CHARLESTON, W.Va. -- Charleston Stage Company will take a final bow in the first week of July, according to a release from the theater group's media relations officer, Frieda Forsley.
In the release, Charleston Stage Company cited declining revenues and attendance over the course of several years, as well as a loss in backing from the West Virginia State University's College of the Arts and Sciences, as the underlying reasons why the company was dissolving.
Charleston Stage Company was co-founded by David Wohl, who was the dean of the college of arts and sciences at WVSU. Wohl served as artistic director of the stage company, but left Charleston in 2010, after he took a job at Winthrop University in Rock Hill, N.C.
Bethany Cline, a local actress, said she got her start in the Charleston theater scene with Charleston Stage Company's 1993 production of "Night of the Iguana" and recently appeared in their production of "God of Carnage."
Cline said she was sad to hear of the company's demise, but not entirely surprised.
"I was pretty sure they were going to have some trouble once David Wohl moved and he wasn't able to continue as artistic director."
Wohl, she said, was the glue that held the company together.
"I think most theater companies like Charleston Stage Company have a person like that," Cline said. "And they have to pass the torch on to someone else before they leave or it all falls apart."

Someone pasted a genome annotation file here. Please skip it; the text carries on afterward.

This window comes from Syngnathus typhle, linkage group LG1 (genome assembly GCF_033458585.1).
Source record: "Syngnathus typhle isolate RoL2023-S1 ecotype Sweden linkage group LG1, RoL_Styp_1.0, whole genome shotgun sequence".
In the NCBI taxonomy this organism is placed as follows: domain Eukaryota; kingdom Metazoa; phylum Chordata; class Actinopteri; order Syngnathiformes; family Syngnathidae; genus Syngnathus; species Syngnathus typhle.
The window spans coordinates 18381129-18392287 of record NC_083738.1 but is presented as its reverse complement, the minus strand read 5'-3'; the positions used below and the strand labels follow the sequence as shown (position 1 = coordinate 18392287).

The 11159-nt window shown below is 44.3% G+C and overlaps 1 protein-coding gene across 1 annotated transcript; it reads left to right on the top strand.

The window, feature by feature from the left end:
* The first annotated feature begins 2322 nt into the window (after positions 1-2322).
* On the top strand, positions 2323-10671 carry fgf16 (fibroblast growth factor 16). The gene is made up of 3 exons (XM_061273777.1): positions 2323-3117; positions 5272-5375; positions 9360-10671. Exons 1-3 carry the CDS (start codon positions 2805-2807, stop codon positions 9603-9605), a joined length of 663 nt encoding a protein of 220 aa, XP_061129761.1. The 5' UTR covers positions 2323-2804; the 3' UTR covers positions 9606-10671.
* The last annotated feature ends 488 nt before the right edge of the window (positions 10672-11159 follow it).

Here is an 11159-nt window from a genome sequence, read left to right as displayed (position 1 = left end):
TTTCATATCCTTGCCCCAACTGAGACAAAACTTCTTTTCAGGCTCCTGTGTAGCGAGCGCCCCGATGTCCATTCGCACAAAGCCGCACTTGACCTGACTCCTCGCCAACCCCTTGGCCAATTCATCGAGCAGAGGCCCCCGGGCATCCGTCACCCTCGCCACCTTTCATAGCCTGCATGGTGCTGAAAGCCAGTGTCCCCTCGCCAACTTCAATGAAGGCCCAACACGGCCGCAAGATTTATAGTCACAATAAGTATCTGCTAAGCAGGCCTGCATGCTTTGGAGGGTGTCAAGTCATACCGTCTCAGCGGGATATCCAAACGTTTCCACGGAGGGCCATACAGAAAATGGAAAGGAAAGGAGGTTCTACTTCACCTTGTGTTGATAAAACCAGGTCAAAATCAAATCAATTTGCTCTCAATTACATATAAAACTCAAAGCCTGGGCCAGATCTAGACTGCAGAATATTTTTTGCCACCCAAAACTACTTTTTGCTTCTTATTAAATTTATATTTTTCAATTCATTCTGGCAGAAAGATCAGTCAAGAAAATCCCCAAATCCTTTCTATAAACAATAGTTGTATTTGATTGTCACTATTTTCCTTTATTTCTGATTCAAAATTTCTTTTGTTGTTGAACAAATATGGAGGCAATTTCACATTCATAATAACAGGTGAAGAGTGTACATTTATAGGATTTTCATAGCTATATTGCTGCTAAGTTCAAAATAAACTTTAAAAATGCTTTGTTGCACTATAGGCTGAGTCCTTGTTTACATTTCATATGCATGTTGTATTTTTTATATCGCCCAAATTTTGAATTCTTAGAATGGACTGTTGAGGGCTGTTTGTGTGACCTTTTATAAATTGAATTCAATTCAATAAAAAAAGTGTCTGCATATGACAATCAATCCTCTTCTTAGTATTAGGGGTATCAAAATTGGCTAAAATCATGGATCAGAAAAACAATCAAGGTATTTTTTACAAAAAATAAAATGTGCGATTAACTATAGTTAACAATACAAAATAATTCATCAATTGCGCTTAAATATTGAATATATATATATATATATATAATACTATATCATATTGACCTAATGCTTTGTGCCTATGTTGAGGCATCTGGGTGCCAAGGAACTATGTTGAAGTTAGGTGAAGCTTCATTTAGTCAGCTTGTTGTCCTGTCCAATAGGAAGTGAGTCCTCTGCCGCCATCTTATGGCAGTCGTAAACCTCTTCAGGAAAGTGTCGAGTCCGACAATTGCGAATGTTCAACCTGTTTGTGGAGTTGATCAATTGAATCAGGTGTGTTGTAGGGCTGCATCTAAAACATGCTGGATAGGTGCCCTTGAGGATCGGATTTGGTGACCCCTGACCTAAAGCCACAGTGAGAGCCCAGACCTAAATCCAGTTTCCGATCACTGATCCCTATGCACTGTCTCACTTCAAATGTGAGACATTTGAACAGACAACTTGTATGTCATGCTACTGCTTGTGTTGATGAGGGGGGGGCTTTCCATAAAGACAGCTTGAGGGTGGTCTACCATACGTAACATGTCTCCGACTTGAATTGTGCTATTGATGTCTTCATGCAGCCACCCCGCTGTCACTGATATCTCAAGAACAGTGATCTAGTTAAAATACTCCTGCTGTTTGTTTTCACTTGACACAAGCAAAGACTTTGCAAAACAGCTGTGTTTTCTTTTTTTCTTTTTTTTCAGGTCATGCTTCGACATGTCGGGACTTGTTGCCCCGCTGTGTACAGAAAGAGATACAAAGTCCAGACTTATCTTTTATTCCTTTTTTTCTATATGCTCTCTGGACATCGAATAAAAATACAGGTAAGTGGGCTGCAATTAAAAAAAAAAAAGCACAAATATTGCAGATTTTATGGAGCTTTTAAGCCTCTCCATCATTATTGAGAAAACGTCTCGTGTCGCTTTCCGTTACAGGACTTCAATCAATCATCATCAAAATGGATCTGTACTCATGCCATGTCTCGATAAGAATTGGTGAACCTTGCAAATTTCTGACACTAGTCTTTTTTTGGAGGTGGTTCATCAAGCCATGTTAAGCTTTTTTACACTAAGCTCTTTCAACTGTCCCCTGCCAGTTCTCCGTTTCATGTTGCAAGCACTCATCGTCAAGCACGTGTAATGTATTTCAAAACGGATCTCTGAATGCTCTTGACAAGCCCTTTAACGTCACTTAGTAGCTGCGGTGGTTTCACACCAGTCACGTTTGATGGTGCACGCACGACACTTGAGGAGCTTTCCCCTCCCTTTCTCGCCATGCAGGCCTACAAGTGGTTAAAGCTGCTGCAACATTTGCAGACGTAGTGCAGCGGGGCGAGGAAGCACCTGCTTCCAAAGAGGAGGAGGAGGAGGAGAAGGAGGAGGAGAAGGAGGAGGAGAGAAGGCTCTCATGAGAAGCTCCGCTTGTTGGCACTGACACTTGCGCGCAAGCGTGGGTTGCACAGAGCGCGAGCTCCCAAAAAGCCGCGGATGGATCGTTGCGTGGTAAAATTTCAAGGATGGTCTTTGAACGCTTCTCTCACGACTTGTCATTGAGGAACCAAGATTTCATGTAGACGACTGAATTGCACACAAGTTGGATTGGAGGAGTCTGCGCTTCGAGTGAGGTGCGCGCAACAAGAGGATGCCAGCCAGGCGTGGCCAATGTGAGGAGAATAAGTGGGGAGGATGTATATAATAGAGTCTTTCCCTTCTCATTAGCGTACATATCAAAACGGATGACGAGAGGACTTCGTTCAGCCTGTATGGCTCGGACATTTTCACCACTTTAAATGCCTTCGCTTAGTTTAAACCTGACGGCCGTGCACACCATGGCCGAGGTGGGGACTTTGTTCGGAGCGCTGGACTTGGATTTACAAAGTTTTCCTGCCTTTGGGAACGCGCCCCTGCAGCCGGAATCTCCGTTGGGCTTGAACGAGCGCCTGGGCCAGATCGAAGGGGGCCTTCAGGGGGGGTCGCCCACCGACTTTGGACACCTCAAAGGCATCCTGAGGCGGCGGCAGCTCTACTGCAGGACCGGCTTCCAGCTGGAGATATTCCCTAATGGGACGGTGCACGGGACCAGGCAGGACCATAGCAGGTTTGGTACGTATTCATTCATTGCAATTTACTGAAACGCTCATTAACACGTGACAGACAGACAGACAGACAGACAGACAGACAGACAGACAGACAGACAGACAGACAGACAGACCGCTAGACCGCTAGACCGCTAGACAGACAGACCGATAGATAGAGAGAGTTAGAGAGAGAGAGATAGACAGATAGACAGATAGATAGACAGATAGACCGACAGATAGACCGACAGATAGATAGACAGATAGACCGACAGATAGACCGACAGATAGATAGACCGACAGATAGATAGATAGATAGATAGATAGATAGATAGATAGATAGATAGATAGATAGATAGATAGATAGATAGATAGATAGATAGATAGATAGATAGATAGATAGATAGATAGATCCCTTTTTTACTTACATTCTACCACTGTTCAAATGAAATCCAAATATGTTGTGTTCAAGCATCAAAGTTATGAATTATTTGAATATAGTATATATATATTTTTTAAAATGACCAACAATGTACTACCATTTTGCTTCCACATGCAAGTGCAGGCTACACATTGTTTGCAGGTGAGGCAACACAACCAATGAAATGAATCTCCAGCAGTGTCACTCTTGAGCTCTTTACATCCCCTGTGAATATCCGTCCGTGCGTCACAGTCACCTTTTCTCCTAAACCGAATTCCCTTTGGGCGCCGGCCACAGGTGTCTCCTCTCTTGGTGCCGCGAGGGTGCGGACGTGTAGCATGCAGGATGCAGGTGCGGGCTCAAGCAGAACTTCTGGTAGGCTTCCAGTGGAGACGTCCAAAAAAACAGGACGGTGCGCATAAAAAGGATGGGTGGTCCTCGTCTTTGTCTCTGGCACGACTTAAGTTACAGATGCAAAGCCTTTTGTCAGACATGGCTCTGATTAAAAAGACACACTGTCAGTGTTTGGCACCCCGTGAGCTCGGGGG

Stuart Frazier, a member of Charleston's Stage Company's board since January, didn't specifically mention Wohl, but said the group has been trying to move forward past their relationship with WVSU. However, numerous financial challenges had built up because they were no longer associated with the university.
"We had bills we weren't used to," he said. "There were things we'd never paid before and that were covered by the university and suddenly they were on our lap."
Frazier said the group tried to adapt and explored what options they could. Some time ago, Charleston Stage Company's board sent an "SOS letter" to various people associated with the theater company, asking for help.
"We tried to find sponsors," Frazier said. "But things didn't really materialize as much as we wanted. We didn't find people to sponsor us."
Without funding, the group's fate was more or less sealed.
Charleston Stage Company's board will meet one final time at 6 p.m. July 2 at Good News Mountaineer Garage, 221 Hale St. The public is invited to attend the meeting.
While it seems like this is the end of Charleston Stage Company, Frazier wasn't entirely sure what was going to happen at that last meeting.
He said, "What happens next is a better question for the president, Geoff Coward or some of the other members of the board, but basically, I think we're going to review it all again, look at our possible options, double check and see if we have any sort of 'Hail Mary' pass left to us."
A message was sent to Coward and calls were made to other members of the board, but no one had responded by press time.
If no solution to Charleston Stage Company's problems becomes available, Cline said it was heartbreaking that the theater company would close, but added that this would not be the end of theater in Charleston. She'd keep looking for roles that interest her.
"There are still people out there putting on quality productions," she said. "I'll be sad, but I have a lot of really good memories."
Reach Bill Lynch at email@example.com or 304-348-5195.